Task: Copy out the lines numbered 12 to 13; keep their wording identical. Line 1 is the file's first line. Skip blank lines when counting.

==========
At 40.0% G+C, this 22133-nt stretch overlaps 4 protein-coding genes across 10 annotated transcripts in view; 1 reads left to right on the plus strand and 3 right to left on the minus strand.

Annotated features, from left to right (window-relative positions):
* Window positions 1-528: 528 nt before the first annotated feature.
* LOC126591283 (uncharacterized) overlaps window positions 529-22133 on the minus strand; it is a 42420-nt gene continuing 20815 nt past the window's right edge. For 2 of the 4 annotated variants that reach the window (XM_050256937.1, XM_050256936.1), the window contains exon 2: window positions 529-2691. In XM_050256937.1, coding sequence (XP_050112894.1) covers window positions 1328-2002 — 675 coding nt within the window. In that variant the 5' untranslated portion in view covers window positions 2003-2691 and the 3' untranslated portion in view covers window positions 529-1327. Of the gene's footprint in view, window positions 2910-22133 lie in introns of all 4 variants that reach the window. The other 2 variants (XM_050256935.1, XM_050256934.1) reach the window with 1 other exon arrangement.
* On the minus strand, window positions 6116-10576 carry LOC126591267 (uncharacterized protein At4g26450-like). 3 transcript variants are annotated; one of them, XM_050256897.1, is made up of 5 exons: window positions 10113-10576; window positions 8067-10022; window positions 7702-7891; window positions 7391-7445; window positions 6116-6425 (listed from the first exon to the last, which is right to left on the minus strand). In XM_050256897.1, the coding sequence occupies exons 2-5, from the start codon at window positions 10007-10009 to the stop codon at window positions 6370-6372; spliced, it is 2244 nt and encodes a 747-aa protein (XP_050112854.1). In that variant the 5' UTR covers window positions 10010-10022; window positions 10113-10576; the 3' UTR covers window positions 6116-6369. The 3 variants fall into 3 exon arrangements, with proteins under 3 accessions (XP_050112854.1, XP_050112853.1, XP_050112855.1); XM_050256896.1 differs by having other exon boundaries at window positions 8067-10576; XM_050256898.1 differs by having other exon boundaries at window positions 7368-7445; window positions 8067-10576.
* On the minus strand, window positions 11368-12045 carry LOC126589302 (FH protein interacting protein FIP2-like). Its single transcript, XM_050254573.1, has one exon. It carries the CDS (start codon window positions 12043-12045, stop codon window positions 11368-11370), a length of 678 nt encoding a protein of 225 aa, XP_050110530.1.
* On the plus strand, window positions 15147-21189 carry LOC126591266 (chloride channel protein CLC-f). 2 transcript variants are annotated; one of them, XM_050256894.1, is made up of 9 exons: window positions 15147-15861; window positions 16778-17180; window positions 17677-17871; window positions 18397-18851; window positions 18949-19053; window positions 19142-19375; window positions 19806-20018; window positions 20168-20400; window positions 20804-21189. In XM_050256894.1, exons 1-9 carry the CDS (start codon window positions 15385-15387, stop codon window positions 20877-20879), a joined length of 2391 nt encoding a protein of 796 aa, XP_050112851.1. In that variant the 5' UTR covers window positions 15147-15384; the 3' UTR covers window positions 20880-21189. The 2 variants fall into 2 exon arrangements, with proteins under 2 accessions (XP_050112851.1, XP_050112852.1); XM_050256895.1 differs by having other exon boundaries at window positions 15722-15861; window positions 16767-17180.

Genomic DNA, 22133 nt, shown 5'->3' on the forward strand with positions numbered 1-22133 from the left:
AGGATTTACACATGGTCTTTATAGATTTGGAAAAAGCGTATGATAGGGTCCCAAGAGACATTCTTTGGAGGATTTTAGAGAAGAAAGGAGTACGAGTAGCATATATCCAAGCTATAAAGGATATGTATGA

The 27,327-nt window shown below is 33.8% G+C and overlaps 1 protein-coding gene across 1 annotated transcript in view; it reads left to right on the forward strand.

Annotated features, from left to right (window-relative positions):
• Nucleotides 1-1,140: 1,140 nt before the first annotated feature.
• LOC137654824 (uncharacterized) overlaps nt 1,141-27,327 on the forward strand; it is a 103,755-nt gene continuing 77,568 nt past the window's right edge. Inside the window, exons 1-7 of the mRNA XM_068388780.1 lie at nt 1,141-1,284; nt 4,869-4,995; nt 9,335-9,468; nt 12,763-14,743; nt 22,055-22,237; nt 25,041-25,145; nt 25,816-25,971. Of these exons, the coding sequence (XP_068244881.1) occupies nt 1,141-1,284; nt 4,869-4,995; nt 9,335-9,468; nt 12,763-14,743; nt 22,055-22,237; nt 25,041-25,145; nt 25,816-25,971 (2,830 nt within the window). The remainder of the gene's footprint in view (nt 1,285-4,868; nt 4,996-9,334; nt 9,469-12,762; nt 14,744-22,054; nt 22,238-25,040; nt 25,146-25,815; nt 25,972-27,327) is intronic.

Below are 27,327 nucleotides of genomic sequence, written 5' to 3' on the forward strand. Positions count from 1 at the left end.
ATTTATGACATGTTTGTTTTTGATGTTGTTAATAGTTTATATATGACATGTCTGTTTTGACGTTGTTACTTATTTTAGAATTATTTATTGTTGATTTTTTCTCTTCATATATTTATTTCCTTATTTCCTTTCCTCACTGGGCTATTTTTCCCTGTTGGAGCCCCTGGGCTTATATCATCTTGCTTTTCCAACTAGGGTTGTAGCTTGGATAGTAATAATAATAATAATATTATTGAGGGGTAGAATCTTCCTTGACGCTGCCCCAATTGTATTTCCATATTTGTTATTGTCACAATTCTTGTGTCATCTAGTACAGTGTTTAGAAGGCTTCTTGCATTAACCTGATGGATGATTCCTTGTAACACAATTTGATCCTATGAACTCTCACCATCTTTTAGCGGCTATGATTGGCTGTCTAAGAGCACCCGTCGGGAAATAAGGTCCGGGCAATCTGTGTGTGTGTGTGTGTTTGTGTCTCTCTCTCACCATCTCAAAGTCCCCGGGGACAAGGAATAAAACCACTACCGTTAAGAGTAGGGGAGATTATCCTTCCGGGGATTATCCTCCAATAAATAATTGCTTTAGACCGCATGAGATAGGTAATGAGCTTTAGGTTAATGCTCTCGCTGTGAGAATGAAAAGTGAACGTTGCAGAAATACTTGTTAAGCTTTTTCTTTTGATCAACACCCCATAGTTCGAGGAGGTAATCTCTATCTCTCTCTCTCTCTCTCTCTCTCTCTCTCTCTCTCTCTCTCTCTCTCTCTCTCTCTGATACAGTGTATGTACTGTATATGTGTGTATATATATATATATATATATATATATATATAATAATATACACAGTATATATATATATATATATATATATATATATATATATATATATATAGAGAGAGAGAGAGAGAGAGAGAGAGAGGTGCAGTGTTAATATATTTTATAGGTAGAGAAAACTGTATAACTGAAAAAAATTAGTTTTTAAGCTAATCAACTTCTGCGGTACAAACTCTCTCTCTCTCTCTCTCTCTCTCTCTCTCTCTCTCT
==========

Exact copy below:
• Nucleotides 1-1,140: 1,140 nt before the first annotated feature.
• LOC137654824 (uncharacterized) overlaps nt 1,141-27,327 on the forward strand; it is a 103,755-nt gene continuing 77,568 nt past the window's right edge. Inside the window, exons 1-7 of the mRNA XM_068388780.1 lie at nt 1,141-1,284; nt 4,869-4,995; nt 9,335-9,468; nt 12,763-14,743; nt 22,055-22,237; nt 25,041-25,145; nt 25,816-25,971. Of these exons, the coding sequence (XP_068244881.1) occupies nt 1,141-1,284; nt 4,869-4,995; nt 9,335-9,468; nt 12,763-14,743; nt 22,055-22,237; nt 25,041-25,145; nt 25,816-25,971 (2,830 nt within the window). The remainder of the gene's footprint in view (nt 1,285-4,868; nt 4,996-9,334; nt 9,469-12,762; nt 14,744-22,054; nt 22,238-25,040; nt 25,146-25,815; nt 25,972-27,327) is intronic.